Online display ads have been evolving quite quickly. From the annoying pop ups, to the more palatable rectangular box on the ride hand side of the screen and to ads blending into your Facebook news feed, there have always been questions regarding what is the best way to judge the effectiveness of these ads. Clicks and Clickthrough rate were the lead indicators for most of the display ads lifespan. Recently viewthroughs have come into play and allowed marketers the ability to judge an ad on not only if someone clicked on it (which is rare) but also to see what users that were exposed to the ad did after “seeing” it. This led to different key performance indicators such as Cost per Click to Cost per Landing and Cost per Response (users who land from the click or who were exposed to the ad and managed to find their own route to the client’s site). Ad viewability is about to change the way we examine performance of all online banners for the better.
Integral Ad Science allows marketers to assess their media buys on multiple different factors, one being on whether or not the ad that was purchased was actually viewed by the user. They determine whether the ad was viewed by seeing if the ad was in view for one second or more. Being in view means that 50% of the ad or more was on the viewable page for the user. This definition of viewed is quite generous as it is usually unlikely that the client has their logo on both the top and bottom of the ad. Even if the ad was deemed viewable, there is still a good chance that the ad was never actually seen or if it was the user was unable to attribute it to any company.
Now ad viewability is going to help the industry in multiple ways – one it is going to start battling the issue of digital marketing fraud. Two of the many types of fraud would be: clickfarms, where bots are made to click on hundreds of thousands of banners in order to make money, and ad stacking, where sites place multiple ads on top of one another in order to sell more ad impressions and when clicked all the ads are clicked at once, but the landings are not counted. Ad viewability will be able to help with this fraud because first and foremost it will allow the marketer to see if the ad was ever in view, and if it wasn’t it explains why it might never have been for example if fraud stacking occurred. This function in Integral is one of the most important aspects, as it allows marketers to go back to the sites or vendors and explain what is going on. While I have yet to make buys off of ad viewability, this is something that will start being a focal point in buys. The whole industry will soon make buys off of target audience, CPM price, and having a certain percentage level of ad viewability. This will aid in what is often the case of large deliveries near the end of the month where different sites buy traffic to meet certain levels they sold to clients.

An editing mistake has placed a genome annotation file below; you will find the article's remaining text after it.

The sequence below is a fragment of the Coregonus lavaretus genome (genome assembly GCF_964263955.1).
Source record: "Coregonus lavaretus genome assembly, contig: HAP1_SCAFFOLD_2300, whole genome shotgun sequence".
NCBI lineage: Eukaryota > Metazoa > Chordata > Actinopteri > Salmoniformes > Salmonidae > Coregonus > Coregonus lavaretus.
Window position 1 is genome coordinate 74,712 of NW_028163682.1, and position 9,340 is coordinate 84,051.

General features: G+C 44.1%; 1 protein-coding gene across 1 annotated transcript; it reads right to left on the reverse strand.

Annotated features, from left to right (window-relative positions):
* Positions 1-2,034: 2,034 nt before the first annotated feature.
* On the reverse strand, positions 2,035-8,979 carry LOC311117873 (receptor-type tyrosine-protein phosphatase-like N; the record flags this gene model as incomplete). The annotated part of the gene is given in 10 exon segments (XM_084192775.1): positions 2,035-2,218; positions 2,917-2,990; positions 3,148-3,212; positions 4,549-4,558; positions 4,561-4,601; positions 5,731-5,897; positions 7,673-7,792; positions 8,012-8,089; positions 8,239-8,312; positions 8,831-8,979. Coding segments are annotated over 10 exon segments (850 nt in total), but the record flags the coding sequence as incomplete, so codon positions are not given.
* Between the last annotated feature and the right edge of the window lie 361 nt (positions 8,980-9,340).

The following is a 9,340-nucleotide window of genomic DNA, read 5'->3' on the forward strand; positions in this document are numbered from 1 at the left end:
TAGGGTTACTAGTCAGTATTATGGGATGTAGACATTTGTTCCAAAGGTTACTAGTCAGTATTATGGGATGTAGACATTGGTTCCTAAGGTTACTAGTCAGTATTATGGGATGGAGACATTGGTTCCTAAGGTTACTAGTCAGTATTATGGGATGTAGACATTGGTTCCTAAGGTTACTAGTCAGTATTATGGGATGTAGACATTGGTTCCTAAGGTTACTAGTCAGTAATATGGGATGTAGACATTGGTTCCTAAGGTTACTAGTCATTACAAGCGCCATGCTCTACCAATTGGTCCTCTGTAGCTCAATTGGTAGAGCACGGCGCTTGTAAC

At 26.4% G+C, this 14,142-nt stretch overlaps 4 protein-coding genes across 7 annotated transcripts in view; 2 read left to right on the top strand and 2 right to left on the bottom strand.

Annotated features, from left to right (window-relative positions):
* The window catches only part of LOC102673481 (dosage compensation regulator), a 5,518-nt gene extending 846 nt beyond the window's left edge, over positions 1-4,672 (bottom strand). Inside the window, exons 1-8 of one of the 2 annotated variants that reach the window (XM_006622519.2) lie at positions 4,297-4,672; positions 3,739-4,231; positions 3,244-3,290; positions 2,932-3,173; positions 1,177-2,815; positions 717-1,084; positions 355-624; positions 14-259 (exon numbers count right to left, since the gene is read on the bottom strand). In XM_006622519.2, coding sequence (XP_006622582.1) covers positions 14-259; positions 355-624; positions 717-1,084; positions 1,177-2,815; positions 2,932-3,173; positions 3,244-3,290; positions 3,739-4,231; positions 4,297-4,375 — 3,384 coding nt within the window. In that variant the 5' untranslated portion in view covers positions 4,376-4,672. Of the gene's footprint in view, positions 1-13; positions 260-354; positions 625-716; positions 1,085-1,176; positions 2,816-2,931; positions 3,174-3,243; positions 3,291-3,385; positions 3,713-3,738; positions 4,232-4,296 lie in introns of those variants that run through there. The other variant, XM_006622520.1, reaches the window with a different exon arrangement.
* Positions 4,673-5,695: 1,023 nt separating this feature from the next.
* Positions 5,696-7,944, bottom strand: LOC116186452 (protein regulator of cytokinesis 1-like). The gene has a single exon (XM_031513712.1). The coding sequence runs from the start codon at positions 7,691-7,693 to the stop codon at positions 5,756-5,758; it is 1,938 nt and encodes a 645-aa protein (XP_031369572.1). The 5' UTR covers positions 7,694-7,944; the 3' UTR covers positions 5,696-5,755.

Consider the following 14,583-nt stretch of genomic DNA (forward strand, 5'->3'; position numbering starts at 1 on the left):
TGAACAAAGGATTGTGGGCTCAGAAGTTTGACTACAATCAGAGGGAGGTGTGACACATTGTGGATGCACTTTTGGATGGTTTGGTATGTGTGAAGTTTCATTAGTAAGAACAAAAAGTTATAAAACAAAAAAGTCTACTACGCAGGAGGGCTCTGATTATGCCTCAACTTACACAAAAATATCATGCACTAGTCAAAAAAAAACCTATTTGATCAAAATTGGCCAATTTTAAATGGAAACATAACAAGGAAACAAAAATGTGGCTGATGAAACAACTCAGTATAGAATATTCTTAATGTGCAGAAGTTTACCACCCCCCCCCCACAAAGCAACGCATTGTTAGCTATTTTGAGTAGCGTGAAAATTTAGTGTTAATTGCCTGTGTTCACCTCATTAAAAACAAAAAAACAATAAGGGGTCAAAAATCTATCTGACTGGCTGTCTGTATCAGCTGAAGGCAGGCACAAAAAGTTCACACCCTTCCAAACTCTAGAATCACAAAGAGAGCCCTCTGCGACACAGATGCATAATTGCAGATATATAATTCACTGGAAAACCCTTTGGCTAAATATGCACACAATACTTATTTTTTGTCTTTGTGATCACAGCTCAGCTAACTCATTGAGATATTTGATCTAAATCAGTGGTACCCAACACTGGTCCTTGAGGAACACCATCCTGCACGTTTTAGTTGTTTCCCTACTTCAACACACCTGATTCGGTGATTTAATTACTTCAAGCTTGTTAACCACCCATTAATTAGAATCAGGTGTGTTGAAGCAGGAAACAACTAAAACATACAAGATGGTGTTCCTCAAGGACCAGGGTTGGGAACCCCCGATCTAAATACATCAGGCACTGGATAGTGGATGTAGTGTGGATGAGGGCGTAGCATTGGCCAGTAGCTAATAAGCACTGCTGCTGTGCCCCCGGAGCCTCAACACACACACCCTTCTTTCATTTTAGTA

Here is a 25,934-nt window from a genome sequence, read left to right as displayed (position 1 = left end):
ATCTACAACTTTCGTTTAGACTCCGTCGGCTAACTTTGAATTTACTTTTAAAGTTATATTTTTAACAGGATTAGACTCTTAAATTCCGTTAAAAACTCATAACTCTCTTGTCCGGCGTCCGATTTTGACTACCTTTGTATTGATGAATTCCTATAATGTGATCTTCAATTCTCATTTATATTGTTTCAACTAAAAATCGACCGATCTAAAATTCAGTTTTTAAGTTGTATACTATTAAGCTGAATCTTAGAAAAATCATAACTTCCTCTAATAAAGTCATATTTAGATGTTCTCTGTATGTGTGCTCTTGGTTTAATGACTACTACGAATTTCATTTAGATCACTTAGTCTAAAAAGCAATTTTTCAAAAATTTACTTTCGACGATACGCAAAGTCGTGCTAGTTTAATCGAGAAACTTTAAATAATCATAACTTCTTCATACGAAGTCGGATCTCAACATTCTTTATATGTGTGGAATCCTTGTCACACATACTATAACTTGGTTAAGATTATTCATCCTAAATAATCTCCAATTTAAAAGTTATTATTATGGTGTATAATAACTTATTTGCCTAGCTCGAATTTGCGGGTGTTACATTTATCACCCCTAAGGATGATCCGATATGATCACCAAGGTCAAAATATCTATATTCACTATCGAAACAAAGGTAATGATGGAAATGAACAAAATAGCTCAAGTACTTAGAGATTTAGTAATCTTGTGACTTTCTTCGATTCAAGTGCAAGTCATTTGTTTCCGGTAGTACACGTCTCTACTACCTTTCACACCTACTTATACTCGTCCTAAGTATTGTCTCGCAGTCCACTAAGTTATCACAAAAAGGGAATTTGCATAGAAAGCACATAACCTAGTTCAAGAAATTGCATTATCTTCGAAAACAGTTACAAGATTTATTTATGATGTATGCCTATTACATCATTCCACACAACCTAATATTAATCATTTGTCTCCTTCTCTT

Ad viewability allows for more than just whether the ad was seen, it also allows us to see in an anonymous way who saw the ad. Was the user that saw the ad really a person or was it a bot? Was that user actually in the United States or was it someone from a clickfarm in the Philippines or India? We often just take the vendors word for where the traffic is coming from, what this will allow the industry to is to appraise whether the buy was actually worthwhile. If all we have to see is whether the users click on the ad or not, there is not much to differentiate vendors from one another. When we were able to add landings and viewthroughs this allowed us more data to determine which vendors were outperforming one another in terms of cost metrics. Now we can add another layer for whether the ads we paid for were actually seen on the page or even hit the right target. It is somewhat straight forward on how to judge two different buys on whether they drove sales, as we can track if the users that clicked on the ad or were exposed to the ad actually converted. However, with the adviewability we can now see whether those users that were exposed actually had a chance of seeing the ad, or if they would have found their way to the site regardless. This will be determining factors in awareness buys as many companies buy ad space on sites that fit their potential clientele, now that potential clientele might be going to your site regardless, and if the ad viewability of your extremely expensive buy is only 30% but your viewthrough is very high, we might have a case where we are hitting the right clients but spending unnecessary dollars.
This is an exciting time for data analysts like myself as it allows us more data to play with. With more data comes more learning’s, and more points from which to judge different site buys. In the end it will only help get better media plans because we will buy the best ad space to hit our clients on the site where the KPI’s are best met. It will also start to reform the industry and remove the fraud that has plagued it in recent years. Times are changing in the industry and for the better.
Just Media, Inc.